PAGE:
Saturday, July 9, 2011

The Argument from Divine Hiddenness

I've always maintained that the only atheistic argument that carries any weight whatsoever is the problem of suffering. Even if this argument were successful (and I hold that it's not), that wouldn't mean there is no God, but only that there is no maximally great God. The so-called argument from divine hiddenness (ADH) goes something like this:

1. If God exists, there would most likely be compelling evidence that he exists. (Premise)

2. There is no compelling evidence that God exists. (Premise)

3. Therefore, God most likely does not exist. (From 1 and 2)

I will grant premise (1), although there are theists who would challenge even that premise. However, premise (2) seems to be nothing more than question-begging. In order to justify (2), the proponent of the ADH would have to simultaneously refute, or otherwise undermine, each of the arguments for God's existence. In fact, the Bible states, "since the creation of the world God’s invisible qualities — his eternal power and divine nature — have been clearly seen, being understood from what has been made, so that people are without excuse" (Romans 1:20). Why think that Paul is wrong?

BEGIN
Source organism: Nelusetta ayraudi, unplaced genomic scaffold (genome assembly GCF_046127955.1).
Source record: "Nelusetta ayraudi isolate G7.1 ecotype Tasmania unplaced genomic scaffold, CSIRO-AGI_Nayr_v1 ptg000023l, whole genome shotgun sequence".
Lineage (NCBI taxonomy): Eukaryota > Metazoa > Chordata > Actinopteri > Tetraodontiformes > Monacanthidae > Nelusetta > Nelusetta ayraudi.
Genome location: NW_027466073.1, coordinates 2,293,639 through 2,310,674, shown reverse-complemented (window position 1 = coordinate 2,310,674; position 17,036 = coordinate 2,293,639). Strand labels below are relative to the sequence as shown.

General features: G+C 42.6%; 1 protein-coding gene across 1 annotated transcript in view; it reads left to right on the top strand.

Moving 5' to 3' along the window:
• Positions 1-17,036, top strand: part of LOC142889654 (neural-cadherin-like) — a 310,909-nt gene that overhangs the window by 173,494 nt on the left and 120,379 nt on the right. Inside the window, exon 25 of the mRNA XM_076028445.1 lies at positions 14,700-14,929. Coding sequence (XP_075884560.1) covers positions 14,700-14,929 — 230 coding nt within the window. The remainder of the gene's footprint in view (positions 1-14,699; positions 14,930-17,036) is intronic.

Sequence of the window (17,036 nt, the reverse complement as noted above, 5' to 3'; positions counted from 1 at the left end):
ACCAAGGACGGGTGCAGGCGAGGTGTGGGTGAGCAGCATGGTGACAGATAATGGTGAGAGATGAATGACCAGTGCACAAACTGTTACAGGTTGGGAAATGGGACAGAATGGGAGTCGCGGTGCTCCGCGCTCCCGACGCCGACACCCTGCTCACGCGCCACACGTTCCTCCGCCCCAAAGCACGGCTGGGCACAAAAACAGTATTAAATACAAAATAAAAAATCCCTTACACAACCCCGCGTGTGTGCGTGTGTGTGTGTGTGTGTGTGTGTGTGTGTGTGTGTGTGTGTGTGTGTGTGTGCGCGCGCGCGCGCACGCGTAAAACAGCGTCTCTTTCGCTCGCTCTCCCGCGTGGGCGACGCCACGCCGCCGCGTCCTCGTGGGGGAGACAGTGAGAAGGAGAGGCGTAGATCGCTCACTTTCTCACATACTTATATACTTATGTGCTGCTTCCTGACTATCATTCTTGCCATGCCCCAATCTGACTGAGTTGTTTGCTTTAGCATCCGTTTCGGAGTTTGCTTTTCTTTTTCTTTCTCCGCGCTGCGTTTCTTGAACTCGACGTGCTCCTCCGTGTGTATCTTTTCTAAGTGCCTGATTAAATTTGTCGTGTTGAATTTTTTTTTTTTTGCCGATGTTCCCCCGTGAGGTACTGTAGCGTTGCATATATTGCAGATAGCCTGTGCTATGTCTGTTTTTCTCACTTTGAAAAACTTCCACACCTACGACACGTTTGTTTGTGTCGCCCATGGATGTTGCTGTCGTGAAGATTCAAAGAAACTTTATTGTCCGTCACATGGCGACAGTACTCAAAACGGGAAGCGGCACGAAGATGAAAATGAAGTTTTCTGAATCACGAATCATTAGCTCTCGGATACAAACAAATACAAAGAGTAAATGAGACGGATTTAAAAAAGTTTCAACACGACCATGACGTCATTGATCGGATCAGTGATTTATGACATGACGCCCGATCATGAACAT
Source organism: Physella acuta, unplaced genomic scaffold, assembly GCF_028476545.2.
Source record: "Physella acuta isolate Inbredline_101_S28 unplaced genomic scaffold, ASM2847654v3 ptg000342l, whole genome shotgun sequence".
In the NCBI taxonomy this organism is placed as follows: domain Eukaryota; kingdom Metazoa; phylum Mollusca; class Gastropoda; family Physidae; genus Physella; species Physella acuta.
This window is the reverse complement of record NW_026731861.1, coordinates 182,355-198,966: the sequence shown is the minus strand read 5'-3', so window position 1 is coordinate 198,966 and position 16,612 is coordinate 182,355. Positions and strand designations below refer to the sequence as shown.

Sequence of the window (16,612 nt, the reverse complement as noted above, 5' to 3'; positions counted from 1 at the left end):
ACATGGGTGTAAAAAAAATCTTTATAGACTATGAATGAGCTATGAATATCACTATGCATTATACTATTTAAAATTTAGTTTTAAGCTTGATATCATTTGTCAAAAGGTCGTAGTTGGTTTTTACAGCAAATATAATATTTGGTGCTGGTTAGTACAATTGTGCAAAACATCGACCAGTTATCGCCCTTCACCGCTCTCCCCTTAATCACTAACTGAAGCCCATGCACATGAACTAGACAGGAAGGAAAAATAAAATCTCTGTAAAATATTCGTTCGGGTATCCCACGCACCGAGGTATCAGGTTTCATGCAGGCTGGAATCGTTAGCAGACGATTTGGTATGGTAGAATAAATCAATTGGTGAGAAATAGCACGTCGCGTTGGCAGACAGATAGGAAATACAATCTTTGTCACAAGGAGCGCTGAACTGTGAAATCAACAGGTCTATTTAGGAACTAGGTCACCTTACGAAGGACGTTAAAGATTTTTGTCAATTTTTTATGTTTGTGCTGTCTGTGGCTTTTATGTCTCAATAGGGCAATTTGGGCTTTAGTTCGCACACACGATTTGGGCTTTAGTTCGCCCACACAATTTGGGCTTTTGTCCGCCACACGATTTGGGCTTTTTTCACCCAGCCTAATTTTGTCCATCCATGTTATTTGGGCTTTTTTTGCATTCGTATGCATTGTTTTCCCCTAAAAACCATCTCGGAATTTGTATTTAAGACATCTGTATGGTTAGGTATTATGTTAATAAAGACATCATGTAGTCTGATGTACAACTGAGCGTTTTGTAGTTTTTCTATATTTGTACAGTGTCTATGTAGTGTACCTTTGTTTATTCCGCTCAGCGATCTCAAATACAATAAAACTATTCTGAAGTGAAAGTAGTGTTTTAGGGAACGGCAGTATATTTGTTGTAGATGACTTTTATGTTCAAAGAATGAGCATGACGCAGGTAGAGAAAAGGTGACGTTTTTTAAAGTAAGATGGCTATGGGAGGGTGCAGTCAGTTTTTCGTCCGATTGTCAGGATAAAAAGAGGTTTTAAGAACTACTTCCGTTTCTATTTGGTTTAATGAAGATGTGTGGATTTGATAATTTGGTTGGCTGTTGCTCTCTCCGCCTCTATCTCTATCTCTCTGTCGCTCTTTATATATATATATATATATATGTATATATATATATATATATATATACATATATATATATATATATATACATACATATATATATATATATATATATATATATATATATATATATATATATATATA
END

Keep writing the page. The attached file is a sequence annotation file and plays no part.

It turns out, then, that the ADH is really just a round about way of denying the arguments of natural theology.

Saturday, July 2, 2011

Is Hitler to blame for the War in Vietnam?

The Angelic Doctor* points to the diversity of objects that are united within a single order as being evidence for the existence of God. There are obvious examples of this: gravity, electromagnetism, and the strong and weak atomic forces are the most fundamental forces we are aware of today. However, I'm interested in considering some examples that are not so obvious.

Consider Hitler's invasion of France in 1940. As a result of the conquest, France lost control of its colonies, including Vietnam. Upon the end of WWII and France's renewed interest in taking back Vietnam, the people of Vietnam were no longer willing to be ruled by a foreign power. This is part of the reason Ho Chi Minh was able to solidify his rule in North Vietnam, and ultimately, all of Vietnam.

Now, the United States' involvement in the War of Vietnam was fueled primarily by the ideal of containment: to prevent the spread of communism. It's not so implausible to think that if Hitler had never invaded France, that the chain of events would not have transpired as they did. France never would have lost its colonies, and Ho Chi Minh never would have had enough support to lead his country in the direction of communism, making U.S. intervention superfluous. It is in this sense that Hitler may be considered one of the causes of the conflict in Vietnam.

*St. Thomas Aquinas